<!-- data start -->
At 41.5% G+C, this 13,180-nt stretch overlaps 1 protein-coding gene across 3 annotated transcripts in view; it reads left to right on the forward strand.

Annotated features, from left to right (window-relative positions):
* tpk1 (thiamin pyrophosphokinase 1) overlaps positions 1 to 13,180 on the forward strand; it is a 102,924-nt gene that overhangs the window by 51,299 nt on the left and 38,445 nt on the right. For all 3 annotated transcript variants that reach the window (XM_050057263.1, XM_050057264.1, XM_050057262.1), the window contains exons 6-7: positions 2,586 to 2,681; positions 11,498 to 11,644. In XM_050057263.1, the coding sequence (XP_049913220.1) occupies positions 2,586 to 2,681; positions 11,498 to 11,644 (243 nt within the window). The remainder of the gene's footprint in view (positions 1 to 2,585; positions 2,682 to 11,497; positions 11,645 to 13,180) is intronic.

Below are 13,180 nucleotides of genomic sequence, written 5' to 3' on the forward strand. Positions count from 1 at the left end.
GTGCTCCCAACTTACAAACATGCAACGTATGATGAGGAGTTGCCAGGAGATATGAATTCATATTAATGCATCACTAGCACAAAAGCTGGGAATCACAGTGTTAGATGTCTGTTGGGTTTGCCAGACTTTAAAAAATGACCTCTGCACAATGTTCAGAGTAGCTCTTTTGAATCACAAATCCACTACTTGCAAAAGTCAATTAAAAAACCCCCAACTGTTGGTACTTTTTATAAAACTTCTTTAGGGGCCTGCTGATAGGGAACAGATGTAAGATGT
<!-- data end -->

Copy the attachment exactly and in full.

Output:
At 41.5% G+C, this 13,180-nt stretch overlaps 1 protein-coding gene across 3 annotated transcripts in view; it reads left to right on the forward strand.

Annotated features, from left to right (window-relative positions):
* tpk1 (thiamin pyrophosphokinase 1) overlaps positions 1 to 13,180 on the forward strand; it is a 102,924-nt gene that overhangs the window by 51,299 nt on the left and 38,445 nt on the right. For all 3 annotated transcript variants that reach the window (XM_050057263.1, XM_050057264.1, XM_050057262.1), the window contains exons 6-7: positions 2,586 to 2,681; positions 11,498 to 11,644. In XM_050057263.1, the coding sequence (XP_049913220.1) occupies positions 2,586 to 2,681; positions 11,498 to 11,644 (243 nt within the window). The remainder of the gene's footprint in view (positions 1 to 2,585; positions 2,682 to 11,497; positions 11,645 to 13,180) is intronic.

Below are 13,180 nucleotides of genomic sequence, written 5' to 3' on the forward strand. Positions count from 1 at the left end.
GTGCTCCCAACTTACAAACATGCAACGTATGATGAGGAGTTGCCAGGAGATATGAATTCATATTAATGCATCACTAGCACAAAAGCTGGGAATCACAGTGTTAGATGTCTGTTGGGTTTGCCAGACTTTAAAAAATGACCTCTGCACAATGTTCAGAGTAGCTCTTTTGAATCACAAATCCACTACTTGCAAAAGTCAATTAAAAAACCCCCAACTGTTGGTACTTTTTATAAAACTTCTTTAGGGGCCTGCTGATAGGGAACAGATGTAAGATGT